The union prepared for the potential strike long before its executive board and local union leaders called the strike on the weekend of Sept. 15-16. At their meeting in Detroit Sunday, the local union leaders voted for the strike 175-0.

And at last year’s convention in Detroit, the UAW raised its strike pay to workers by $75 – 37.5% -- per week. Then-new UAW President Gary Jones openly warned Auto Worker members to start socking money away.

In addition to fair wages, especially an end to the two-tier system, the unionists are being forced to strike for “affordable health care, our share of (GM) profits, job security.” That is a veiled reference to Parra’s plans to close production at six plants and move the jobs to Mexico. They also want “a defined path to permanent seniority for temps,” who now suffer that second, lower-wage tier.

UAW’s lead GM bargainer, Ted Krumm of Local 652, said the union’s GM team clearly told Parra and her honchos what the workers want, and warned them that “we as local unions will sacrifice to stand up for what we deserve.”

“Our members have spoken. We have taken action, and this is a decision we did not make lightly. We are committed to a strong contract at GM that recognizes our UAW members, who make some of the greatest products in the world and make GM so profitable.”

“Today I represent tens of thousands of UAW members who are sacrificing their comfort and future to stand up and do what’s right,” Krumm added.

"I want to be clear about something. This strike is about us, about standing up for fair wages, for affordable quality health care and for job security. We’re standing up for our temporary employee brothers and sisters who do the same work but for less pay. These are profitable times, we worked hard to make this company profitable and we deserve a fair contract because we helped make this company what it is.”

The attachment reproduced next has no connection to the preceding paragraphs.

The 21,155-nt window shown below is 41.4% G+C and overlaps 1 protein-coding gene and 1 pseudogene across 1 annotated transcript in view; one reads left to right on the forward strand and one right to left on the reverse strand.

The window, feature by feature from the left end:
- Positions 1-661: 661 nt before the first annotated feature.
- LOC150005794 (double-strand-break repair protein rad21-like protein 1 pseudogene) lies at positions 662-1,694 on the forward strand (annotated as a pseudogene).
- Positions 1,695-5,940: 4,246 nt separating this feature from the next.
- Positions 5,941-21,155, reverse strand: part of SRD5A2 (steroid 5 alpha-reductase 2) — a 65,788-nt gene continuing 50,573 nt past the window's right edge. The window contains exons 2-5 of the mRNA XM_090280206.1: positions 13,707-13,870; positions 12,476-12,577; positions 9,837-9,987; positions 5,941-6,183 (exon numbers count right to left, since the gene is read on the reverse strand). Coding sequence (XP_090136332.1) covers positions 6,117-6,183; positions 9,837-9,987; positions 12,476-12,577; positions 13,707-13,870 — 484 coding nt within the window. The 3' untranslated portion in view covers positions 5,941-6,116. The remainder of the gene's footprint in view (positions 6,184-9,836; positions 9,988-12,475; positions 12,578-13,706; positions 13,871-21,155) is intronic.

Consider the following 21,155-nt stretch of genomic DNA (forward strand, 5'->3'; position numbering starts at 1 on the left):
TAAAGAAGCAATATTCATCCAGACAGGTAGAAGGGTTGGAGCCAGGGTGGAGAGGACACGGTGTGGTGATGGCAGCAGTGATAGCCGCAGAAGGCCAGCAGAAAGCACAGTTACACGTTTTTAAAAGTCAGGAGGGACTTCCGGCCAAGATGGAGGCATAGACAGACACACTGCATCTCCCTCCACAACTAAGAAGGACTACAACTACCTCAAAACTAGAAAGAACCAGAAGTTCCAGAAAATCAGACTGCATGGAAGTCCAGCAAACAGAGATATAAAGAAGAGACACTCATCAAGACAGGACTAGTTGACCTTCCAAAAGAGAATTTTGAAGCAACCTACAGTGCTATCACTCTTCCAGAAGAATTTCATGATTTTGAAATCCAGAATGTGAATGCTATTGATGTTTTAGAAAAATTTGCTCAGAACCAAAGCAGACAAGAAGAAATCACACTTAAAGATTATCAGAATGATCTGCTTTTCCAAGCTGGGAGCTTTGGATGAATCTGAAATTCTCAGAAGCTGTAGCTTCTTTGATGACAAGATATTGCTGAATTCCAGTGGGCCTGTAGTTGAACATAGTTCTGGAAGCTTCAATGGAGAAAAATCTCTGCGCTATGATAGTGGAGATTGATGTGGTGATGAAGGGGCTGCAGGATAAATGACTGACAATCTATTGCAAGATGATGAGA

There are actually two UAW strikes at GM. One started at midnight on September 14. The 850 UAW-represented janitors at eight of its Michigan and Ohio car plants, who toil for a subcontractor, Aramark – the firm that runs concessions at many major league baseball parks – had to walk out. Their contract expired in 2018.

Fair wages, caps on health care benefit payouts, vacation time and pensions were the key issues.  “We have UAW members who work long, hard hours and are still on public assistance,” Gerald Kariem, director of UAW Region 1D, told Associated Press. “It’s shameful. Region 1 Director Frank Stuglin added, “Every day, UAW members go to work and keep these plants profitable. It’s astounding that Aramark has not agreed to bargain in good faith over their contributions” to the company.

***

test

Posted In: Allied Approaches

Union Matters

Steel for Wind Power

From the USW

From tumbledown bridges to decrepit roads and failing water systems, crumbling infrastructure undermines America’s safety and prosperity. In coming weeks, Union Matters will delve into this neglect and the urgent need for a rebuilding campaign that creates jobs, fuels economic growth and revitalizes communities. 

Siemens Gamesa last month laid off 130 workers at its turbine blade manufacturing plant in Iowa, just months after GE Renewable Energy decided to close an Arkansas factory and eliminate 470 jobs.

The companies reported shrinking demand for their products, even though U.S. consumption of wind energy increases every year.

America’s prosperity depends not only on harnessing this crucial energy source but also ensuring that highly skilled U.S. workers build the components with the cleanest technology available.

Right now, the nation relies on imported steel and turbine components from foreign manufacturers like China while America’s own steel industry—well equipped for this production—struggles because of dumping and other unfair trade practices.

Steel makes up the bulk of turbine hubs and the wind towers themselves. It’s also used to make the cranes and platforms necessary for installing the towers.

Yet the potential boon to America’s steel industry is just one reason to ramp up domestic production of wind energy infrastructure.

American steel production ranks among the cleanest in the world, while China has the highest carbon emissions of any steelmaking nation and flouts environmental regulations.

The nation’s highly-skilled steelmaking workforce must play an essential role in the deeply-needed revitalization and modernization of the nation’s failing infrastructure. Producing the components for harnessing wind energy domestically and cleanly is an important step that will put Americans to work and position the United States to be world leaders in this growing industry.

 

More ...

There is Dignity in All Work

There is Dignity in All Work